All, Digital inclusion, Research, Uncategorized

‘Human-battery interaction’ – some work in progress

I’m working on a section of my thesis on the battery life of mobile phones which has been illuminated by the work of Ahmad Rahmati on ‘human-battery interaction’. Below is an extract from a first  draft of this chapter.  When I mention women’s capabilities I’m referring to the theoretical framework of the capability approach which I’m using in my research to critically examine the impact of smartphones on the lives and opportunities of socially excluded young women. 

Why do you hate your phone?
Mainly because of the battery…

Morgan’s response to the question of why she hated her phone was not unusual in this study: for many respondents poor battery life was a major annoyance. This is also possibly related to the fact that, for the 11 homeless women in this study, finding a place to charge their phones was difficult.

This is in part down to technological constraints. Battery life has not kept up with the speed of the phones themselves: “Battery capacity, in terms of volumetric or gravimetric energy density, improves at a much slower pace than computing capacity” (Rahmati et al. 2009 p.466). This is shown in the experience of respondents who reported that the battery life of their phones was less than a day. In contrast, two of the feature phone users in this study, Kayla and Rebecca reported a battery life of three to four days.

Jessica was 21 and homeless.
What’s the battery life [on your phone] like?
Like a day?
Not even that, if you’re texting your friend for about an hour it goes down to 50%. And I don’t actually have a charger for it myself.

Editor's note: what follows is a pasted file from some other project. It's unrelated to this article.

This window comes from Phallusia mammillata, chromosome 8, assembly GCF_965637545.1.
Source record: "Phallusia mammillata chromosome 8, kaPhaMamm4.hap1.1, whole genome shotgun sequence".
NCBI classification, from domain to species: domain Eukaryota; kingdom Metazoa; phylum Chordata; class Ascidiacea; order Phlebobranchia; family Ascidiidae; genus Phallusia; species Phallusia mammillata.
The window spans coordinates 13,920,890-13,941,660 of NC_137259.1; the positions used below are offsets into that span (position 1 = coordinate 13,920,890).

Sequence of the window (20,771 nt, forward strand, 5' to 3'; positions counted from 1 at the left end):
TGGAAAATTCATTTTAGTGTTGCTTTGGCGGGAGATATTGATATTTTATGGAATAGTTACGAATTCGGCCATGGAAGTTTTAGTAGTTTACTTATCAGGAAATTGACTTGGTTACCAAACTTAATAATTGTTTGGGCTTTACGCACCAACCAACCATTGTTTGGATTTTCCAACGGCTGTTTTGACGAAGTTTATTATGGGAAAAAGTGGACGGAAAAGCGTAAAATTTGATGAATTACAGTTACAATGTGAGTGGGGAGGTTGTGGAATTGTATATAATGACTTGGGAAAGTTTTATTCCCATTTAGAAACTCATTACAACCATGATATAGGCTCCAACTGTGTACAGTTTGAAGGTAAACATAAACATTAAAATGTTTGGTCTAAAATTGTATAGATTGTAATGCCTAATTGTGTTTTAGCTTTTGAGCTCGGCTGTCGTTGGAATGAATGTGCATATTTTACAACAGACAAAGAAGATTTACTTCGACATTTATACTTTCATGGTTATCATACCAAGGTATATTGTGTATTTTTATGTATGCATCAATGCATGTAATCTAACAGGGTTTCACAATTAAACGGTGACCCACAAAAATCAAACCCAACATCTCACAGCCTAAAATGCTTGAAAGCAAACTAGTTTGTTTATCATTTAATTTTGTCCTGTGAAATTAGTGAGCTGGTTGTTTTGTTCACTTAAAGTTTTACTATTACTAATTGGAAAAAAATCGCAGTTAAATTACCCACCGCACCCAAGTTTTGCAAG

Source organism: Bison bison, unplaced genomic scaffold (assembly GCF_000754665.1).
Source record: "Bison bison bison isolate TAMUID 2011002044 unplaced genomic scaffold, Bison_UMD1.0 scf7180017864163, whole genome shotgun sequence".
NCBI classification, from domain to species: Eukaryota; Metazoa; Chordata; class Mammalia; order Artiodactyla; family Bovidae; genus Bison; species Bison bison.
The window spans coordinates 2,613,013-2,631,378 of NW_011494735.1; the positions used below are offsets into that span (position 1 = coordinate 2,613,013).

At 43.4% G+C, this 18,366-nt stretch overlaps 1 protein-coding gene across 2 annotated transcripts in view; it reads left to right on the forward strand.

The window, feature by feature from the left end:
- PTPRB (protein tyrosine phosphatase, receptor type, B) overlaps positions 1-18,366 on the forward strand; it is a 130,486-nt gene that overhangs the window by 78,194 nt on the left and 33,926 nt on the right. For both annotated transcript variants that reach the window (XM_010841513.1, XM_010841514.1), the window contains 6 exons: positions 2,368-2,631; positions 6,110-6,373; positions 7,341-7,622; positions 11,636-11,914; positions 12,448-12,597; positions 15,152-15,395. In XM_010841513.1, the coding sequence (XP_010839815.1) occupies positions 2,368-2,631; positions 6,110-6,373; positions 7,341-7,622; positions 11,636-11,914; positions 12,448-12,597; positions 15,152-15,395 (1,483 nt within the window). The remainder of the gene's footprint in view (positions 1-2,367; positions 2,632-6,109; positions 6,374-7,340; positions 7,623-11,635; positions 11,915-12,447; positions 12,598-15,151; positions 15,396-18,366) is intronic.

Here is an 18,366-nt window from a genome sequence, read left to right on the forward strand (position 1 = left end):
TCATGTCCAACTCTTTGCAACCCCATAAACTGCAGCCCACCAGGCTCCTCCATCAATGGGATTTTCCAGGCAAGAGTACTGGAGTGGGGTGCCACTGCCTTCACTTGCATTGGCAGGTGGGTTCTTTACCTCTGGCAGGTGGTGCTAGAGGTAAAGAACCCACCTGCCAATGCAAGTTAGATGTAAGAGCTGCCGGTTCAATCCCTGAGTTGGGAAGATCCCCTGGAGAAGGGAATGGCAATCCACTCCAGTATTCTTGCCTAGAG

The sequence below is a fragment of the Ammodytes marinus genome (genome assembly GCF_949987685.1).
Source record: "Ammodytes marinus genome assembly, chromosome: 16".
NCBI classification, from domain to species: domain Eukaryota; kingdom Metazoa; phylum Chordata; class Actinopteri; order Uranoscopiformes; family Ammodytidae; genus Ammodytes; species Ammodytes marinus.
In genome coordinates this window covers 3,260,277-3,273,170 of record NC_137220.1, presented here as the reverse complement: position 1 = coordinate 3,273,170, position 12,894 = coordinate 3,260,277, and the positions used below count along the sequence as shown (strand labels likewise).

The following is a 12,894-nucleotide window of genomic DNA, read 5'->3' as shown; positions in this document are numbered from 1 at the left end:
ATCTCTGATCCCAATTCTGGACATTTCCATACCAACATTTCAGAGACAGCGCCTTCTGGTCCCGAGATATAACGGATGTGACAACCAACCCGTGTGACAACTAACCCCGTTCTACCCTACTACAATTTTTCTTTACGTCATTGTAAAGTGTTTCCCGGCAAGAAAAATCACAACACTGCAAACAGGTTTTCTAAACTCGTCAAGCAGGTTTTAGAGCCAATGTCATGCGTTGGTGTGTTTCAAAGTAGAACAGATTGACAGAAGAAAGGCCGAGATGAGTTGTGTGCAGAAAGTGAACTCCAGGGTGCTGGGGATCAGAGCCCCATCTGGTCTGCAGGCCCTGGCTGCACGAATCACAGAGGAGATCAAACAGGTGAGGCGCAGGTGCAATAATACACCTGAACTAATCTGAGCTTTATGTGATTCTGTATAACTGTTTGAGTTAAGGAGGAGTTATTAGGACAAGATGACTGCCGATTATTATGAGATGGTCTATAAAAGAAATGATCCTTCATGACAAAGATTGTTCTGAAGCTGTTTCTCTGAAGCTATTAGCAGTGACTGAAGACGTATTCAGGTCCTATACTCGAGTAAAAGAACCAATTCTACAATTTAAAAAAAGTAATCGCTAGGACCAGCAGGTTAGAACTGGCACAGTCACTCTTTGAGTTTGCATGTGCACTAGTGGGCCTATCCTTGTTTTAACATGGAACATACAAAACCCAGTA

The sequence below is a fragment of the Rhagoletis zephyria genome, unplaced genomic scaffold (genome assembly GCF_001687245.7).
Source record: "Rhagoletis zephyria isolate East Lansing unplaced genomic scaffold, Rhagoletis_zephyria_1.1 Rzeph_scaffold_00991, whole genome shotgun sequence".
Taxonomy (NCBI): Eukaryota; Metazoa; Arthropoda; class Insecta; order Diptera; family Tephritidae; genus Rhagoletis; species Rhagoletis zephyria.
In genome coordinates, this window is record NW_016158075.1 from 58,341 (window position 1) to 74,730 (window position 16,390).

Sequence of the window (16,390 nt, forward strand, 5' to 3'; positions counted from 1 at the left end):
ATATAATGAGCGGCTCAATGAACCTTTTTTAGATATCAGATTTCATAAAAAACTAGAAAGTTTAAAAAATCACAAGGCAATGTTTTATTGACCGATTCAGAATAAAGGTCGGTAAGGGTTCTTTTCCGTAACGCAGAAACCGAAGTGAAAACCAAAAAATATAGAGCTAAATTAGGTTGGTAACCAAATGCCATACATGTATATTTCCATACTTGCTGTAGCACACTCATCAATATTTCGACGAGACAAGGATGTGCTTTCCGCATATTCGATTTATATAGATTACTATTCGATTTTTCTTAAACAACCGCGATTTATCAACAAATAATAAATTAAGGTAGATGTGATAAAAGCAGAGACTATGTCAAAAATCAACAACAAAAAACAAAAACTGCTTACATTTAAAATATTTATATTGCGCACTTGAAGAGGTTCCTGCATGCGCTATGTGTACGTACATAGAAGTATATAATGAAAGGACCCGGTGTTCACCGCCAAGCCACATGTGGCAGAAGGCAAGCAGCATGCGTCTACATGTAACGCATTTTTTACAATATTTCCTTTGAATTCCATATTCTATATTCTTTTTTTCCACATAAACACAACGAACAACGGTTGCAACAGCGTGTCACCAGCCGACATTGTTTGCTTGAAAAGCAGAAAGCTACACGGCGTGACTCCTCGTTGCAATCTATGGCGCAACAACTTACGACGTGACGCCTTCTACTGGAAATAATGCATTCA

Tanya, 17, was also homeless and had resorted to paying a pound in central Brighton to get her phone charged for half an hour because the battery life was so poor. Zara had also paid to get her phone charged but related the fact that it needed charging regularly to the variety of functions the phone served for her.

Would it [battery] go in a day? half a day?
A day easily but thats because of all of the stuff that you use on there.
Did you ever pay to go and get it charged in town?
We have done yeah, like a pound or something.
Did it annoy you that you had to do that?
It is quite annoying as you pay enough for the phone.

Emma complained about the battery life on her iPhone, saying that it had gone down to half way already that day at the time of the interview at 10.30 in the morning. The field notes record an observation that her battery life might have been linked to her compulsive checking of her phone.

We talk about battery life and she says her charge is really bad. She has charged it fully that morning and it is gone down to halfway already even though it was only about 1030 in the morning when I interviewed her. She was fiddling with her phone constantly – just locking and unlocking it almost compulsively. When I asked her about this she says she’s looking at the time and checking on her battery life. She was talking about how rubbish her battery life was and she even mentioned that she thought it might be because of this fiddling about.